Denis Kozhukhin’s playing is characterised by an extraordinary technical mastery balanced by a sharp intelligence, calm maturity and wisdom. Kozhukhin has that rare and special gift of creating an immediate and compelling emotional connection with his audience.
Since winning First Prize in the 2010 Queen Elisabeth Competition in Brussels at the age of 23, Kozhukhin has quickly established a formidable reputation and has already appeared at many of the world’s most prestigious festivals and concert halls including the Verbier Festival, where he won the Prix d’Honneur in 2003, Progetto Martha Argerich in Lugano, Berliner Philharmonie, Kölner Philharmonie, Rheingau Music Festival, Carnegie Hall, Leipzig Gewandhaus, Munich Herkulessaal, Rotterdam De Doelen, Amsterdam Concertgebouw, Auditorio Nacional Madrid, Accademia Nazionale di Santa Cecilia Milan, Théâtre du Châtelet and Auditorium du Louvre Paris.
In the 2016/2017 season, Kozhukhin performs with orchestras including the Royal Concertgebouw Orchestra (van Zweden), Chicago Symphony Orchestra (Krivine), Philharmonia Orchestra (Temirkanov), Deutsches Symphonie-Orchester Berlin (Poga), Philadelphia Orchestra (Denève), Mahler Chamber Orchestra (Payare), San Francisco Symphony (Orozco-Estrada), Royal Stockholm Philharmonic Orchestra (Weilerstein), Oslo Philharmonic Orchestra (Vasily Petrenko), Toronto Symphony Orchestra (Kristjan Järvi) and Orchestre de la Suisse Romande.
As a recitalist, recent and upcoming highlights include returns to the Concertgebouw’s Master Pianists Series, Vienna Konzerthaus, Cologne Philharmonie, Wigmore Hall, Verbier Festival and London’s International Piano Series, as well as solo and chamber recitals with Jörg Widmann and Emmanuel Pahud at the new Boulez Saal in Berlin during its opening season.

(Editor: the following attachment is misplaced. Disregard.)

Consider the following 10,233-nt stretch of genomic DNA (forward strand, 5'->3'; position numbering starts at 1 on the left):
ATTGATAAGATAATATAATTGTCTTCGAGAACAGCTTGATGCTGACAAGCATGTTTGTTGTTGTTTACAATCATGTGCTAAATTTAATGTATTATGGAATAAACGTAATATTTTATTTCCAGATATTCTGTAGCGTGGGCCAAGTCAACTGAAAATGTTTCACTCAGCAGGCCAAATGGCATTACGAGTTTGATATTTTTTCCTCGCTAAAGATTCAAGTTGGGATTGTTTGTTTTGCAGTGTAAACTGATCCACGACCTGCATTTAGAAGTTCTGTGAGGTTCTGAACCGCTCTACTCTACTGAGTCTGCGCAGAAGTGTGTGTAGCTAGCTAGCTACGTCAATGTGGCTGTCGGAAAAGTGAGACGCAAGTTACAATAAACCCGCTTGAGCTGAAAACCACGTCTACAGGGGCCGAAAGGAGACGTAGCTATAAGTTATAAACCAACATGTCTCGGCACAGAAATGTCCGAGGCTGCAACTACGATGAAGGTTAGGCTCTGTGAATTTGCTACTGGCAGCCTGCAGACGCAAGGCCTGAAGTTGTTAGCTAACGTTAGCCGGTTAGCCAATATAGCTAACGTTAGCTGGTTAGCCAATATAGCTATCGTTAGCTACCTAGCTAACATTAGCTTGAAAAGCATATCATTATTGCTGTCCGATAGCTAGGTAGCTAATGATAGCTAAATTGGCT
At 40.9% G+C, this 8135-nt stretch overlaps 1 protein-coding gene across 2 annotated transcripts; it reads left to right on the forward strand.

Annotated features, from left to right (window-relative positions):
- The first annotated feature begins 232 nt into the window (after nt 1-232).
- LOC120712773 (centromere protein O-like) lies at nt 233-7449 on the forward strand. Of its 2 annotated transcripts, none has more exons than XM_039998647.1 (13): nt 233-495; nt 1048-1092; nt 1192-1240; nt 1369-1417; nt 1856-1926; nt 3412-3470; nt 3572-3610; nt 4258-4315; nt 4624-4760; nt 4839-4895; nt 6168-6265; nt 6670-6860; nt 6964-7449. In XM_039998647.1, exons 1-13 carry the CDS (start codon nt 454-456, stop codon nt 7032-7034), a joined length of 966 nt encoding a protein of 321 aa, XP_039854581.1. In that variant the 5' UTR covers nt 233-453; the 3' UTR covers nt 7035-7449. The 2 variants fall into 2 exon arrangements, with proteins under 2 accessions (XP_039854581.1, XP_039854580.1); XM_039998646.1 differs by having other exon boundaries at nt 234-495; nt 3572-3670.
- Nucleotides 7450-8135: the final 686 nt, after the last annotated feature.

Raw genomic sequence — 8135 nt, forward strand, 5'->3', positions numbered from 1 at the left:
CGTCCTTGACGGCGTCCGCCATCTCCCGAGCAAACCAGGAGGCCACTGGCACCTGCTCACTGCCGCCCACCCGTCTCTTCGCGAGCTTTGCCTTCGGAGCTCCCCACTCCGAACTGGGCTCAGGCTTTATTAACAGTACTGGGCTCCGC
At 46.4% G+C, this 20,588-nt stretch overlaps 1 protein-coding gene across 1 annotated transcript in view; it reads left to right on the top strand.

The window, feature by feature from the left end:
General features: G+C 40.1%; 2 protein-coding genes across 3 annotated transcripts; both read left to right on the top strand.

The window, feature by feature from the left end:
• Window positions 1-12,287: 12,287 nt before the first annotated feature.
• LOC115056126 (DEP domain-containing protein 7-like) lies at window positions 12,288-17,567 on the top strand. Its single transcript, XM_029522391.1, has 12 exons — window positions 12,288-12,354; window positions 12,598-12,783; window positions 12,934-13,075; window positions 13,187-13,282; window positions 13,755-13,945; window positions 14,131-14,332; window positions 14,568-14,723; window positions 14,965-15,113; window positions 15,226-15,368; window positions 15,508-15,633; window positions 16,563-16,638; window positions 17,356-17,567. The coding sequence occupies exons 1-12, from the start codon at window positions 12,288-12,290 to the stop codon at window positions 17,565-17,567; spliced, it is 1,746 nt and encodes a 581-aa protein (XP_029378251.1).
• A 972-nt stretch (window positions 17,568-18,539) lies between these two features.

In 2015, Kozhukhin signed an exclusive recording agreement with Pentatone. His debut recording for the label (Grieg Piano Concerto and Tchaikovsky Piano Concerto No. 1 with the Radio Symphony Orchestra Berlin and Vassily Sinaisky) was Gramophone Editor’s Choice and Disc of the month in Fono Forum and Stereophone.
Born in Nizhni Novgorod, Russia, in 1986 into a family of musicians, Denis Kozhukhin began his piano studies at the age of four with his mother. As a boy, he attended the Balakirev School of Music where he studied under Natalia Fish. From 2000 to 2007, Kozhukhin was a pupil at the Reina Sofía School of Music in Madrid learning with Dimitri Bashkirov and Claudio Martinez-Mehner.
Upon graduating, he received his diploma personally from the Queen of Spain and was named best student in his year and twice best chamber group with his own Cervantes Trio. After his studies in Madrid, Kozhukhin was invited to study at the Piano Academy at Lake Como where he received tuition from amongst others Fou Ts’ong, Stanislav Yudenitch, Peter Frankl, Boris Berman, Charles Rosen and Andreas Staier. He completed his studies with Kirill Gerstein in Stuttgart. Kozhukhin has also been awarded 1st Prize at the Vendome Prize in Lisbon in 2009, and 3rd Prize at the Leeds International Piano Competition in 2006.
Kozhukhin is a committed chamber musician and has worked with amongst others, Leonidas Kavakos, Renaud and Gautier Capuçon, Janine Jansen, Vadim Repin, Julian Rachlin, the Jerusalem Quartet, the Pavel Haas Quartet, Radovan Vlatković, Jörg Widmann, Emmanuel Pahud and Alisa Weilerstein.